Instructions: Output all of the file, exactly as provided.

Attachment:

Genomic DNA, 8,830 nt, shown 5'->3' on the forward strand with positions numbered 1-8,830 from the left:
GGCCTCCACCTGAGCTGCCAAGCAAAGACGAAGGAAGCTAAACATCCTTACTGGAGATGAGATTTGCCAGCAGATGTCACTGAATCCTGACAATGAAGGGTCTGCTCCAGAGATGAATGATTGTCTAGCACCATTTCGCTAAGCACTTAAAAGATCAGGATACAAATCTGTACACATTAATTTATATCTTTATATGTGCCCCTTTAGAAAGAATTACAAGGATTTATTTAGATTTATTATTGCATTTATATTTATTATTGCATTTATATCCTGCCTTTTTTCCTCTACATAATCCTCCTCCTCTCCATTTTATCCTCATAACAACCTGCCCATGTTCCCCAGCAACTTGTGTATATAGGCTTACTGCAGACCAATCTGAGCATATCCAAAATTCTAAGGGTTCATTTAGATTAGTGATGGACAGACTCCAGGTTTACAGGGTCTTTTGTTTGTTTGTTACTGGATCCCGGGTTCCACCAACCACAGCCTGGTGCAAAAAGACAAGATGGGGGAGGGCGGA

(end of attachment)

Genomic DNA, 8,830 nt, shown 5'->3' on the forward strand with positions numbered 1-8,830 from the left:
GGCCTCCACCTGAGCTGCCAAGCAAAGACGAAGGAAGCTAAACATCCTTACTGGAGATGAGATTTGCCAGCAGATGTCACTGAATCCTGACAATGAAGGGTCTGCTCCAGAGATGAATGATTGTCTAGCACCATTTCGCTAAGCACTTAAAAGATCAGGATACAAATCTGTACACATTAATTTATATCTTTATATGTGCCCCTTTAGAAAGAATTACAAGGATTTATTTAGATTTATTATTGCATTTATATTTATTATTGCATTTATATCCTGCCTTTTTTCCTCTACATAATCCTCCTCCTCTCCATTTTATCCTCATAACAACCTGCCCATGTTCCCCAGCAACTTGTGTATATAGGCTTACTGCAGACCAATCTGAGCATATCCAAAATTCTAAGGGTTCATTTAGATTAGTGATGGACAGACTCCAGGTTTACAGGGTCTTTTGTTTGTTTGTTACTGGATCCCGGGTTCCACCAACCACAGCCTGGTGCAAAAAGACAAGATGGGGGAGGGCGGA